Great STEM story explaining a bit about how the birth of GPS links to a quirky team who showered Europe in search of Nazi map data...
The work reached a culmination in 1951, with the completion of the European Datum, or ED50, which united the continent in a common geodetic network for the first time.
The ED50, in turn, became part of the foundation for a new global coordinate system known as the Universal Transverse Mercator, the standard coordinate system used by the U.S. military and NATO. It soon proved equally useful for civilian operations, and was adopted for applications as varied as economic development projects, ecological research and oil prospecting. William Rankin, a historian of science at Yale and author of the 2016 book After the Map: Cartography, Navigation, and the Transformation of Territory in the Twentieth Century, says the Universal Transverse Mercator was a crucial step along the path from old-fashioned maps, which represented territory in an intuitively visual way, to coordinate systems such as GPS, which define locations with much greater numerical precision. UTM showed “how to think differently about space and location using mathematics,” Rankin says. “It was like GPS—before GPS.”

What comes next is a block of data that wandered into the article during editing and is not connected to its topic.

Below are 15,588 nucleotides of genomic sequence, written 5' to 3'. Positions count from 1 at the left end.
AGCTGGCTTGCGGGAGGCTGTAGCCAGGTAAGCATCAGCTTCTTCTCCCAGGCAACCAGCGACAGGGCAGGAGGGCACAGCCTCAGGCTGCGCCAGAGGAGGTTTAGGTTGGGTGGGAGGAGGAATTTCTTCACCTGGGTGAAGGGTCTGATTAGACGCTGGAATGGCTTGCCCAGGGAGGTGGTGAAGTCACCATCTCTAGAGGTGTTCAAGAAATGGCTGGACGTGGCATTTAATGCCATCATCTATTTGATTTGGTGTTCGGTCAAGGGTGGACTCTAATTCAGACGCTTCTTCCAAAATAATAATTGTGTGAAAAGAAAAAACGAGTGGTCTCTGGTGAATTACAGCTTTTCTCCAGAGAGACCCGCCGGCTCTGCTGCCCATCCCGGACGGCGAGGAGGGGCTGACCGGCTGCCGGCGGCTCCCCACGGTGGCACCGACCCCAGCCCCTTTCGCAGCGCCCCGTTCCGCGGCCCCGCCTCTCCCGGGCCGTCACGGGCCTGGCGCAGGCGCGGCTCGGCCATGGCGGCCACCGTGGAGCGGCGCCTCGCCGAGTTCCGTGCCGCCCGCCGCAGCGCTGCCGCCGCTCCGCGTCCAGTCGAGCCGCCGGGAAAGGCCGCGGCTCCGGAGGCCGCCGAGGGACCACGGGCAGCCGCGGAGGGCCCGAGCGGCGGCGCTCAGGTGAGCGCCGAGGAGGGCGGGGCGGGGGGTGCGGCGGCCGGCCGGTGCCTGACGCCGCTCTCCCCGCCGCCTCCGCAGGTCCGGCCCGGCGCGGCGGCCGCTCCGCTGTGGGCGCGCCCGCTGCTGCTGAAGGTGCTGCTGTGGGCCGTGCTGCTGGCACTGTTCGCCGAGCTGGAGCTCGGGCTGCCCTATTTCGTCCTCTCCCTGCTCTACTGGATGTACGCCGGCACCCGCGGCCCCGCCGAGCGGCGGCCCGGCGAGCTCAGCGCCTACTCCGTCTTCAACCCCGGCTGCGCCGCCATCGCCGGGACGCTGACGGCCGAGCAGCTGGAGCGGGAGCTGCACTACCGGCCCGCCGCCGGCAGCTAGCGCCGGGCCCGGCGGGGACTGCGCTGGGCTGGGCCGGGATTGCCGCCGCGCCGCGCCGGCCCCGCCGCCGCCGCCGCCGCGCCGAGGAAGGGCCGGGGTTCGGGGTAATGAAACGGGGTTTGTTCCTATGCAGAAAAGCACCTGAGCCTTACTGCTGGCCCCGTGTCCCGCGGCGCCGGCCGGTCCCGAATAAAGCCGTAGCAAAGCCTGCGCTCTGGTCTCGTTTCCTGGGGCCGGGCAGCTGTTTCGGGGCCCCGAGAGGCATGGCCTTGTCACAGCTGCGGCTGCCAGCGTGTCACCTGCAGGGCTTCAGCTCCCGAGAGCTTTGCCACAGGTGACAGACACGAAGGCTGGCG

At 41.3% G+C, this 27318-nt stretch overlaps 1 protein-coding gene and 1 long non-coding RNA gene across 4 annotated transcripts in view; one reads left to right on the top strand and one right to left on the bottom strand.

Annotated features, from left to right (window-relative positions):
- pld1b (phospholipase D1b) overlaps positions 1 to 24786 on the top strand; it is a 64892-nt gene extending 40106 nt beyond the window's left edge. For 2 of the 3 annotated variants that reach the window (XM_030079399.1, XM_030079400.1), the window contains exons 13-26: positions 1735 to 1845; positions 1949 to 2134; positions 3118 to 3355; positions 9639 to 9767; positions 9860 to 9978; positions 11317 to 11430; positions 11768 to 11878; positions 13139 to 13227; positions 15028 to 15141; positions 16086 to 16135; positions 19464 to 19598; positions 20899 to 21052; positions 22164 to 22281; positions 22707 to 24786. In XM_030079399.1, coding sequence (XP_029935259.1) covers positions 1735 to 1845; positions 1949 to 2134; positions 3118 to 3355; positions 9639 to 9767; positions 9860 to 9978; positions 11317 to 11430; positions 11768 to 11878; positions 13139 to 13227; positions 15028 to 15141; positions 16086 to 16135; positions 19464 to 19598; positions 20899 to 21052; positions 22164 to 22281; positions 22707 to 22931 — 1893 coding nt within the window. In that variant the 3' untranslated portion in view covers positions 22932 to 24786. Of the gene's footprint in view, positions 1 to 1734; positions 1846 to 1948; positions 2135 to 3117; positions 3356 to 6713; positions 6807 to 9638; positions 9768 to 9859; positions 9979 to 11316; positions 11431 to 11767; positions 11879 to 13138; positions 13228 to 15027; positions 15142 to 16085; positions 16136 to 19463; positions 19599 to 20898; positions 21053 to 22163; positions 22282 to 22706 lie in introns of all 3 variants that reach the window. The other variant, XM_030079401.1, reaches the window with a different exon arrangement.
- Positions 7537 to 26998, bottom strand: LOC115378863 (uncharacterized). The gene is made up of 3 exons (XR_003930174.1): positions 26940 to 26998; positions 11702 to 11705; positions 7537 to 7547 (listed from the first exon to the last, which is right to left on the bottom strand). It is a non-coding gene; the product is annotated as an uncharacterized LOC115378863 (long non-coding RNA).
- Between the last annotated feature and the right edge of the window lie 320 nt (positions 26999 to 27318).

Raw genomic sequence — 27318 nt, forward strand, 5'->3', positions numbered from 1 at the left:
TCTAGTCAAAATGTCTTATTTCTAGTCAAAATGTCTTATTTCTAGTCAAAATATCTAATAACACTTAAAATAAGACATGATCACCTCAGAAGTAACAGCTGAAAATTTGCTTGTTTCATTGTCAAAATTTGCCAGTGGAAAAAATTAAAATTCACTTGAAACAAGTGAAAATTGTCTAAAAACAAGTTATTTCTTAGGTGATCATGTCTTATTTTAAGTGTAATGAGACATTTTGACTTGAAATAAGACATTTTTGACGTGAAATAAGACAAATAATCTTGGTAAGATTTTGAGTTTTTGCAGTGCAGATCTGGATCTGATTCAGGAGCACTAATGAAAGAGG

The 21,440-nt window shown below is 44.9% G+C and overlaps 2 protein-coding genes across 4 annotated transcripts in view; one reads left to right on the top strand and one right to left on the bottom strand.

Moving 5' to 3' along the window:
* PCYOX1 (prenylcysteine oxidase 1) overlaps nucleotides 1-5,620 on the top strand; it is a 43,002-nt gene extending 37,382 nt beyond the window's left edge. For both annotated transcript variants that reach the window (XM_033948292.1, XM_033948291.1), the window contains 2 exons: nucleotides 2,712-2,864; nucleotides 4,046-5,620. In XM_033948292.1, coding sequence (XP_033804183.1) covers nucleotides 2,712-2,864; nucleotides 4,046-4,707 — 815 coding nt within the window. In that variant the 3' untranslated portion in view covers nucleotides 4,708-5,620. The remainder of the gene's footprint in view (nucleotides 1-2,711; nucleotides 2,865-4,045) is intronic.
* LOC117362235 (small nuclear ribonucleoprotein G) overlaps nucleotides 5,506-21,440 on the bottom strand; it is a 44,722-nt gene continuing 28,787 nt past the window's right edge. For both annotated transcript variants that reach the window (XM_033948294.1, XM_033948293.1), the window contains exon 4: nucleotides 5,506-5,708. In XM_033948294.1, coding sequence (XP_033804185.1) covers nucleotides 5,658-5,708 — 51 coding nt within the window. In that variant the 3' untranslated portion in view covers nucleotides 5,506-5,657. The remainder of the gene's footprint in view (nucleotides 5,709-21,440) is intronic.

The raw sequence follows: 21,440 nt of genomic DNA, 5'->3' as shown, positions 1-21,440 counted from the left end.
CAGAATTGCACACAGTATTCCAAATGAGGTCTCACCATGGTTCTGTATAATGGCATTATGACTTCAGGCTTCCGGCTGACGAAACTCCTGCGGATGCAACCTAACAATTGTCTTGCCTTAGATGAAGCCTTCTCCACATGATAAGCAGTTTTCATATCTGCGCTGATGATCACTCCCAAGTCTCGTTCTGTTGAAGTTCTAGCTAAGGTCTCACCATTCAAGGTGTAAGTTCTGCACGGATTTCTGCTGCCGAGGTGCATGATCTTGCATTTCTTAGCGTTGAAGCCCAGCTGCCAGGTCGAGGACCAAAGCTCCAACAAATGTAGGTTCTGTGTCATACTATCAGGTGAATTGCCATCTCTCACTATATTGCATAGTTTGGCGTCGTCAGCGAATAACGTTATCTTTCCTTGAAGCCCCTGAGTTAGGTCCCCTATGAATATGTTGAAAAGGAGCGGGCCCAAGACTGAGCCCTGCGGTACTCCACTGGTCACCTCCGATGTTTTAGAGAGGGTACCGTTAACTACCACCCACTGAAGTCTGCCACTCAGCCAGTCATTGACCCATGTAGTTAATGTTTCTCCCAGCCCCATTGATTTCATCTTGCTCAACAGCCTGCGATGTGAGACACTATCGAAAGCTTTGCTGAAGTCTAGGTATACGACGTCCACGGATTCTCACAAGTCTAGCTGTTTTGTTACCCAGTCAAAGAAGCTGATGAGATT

Read the historical story of AAG Past President Edward B. Espenshade, Jr.’s role in the WWII Hough Mission to capture Nazi maps to aid allied forces as told in @SmithsonianMag article https://t.co/8t97wRfKLi— American Association of Geographers (@theAAG) November 7, 2019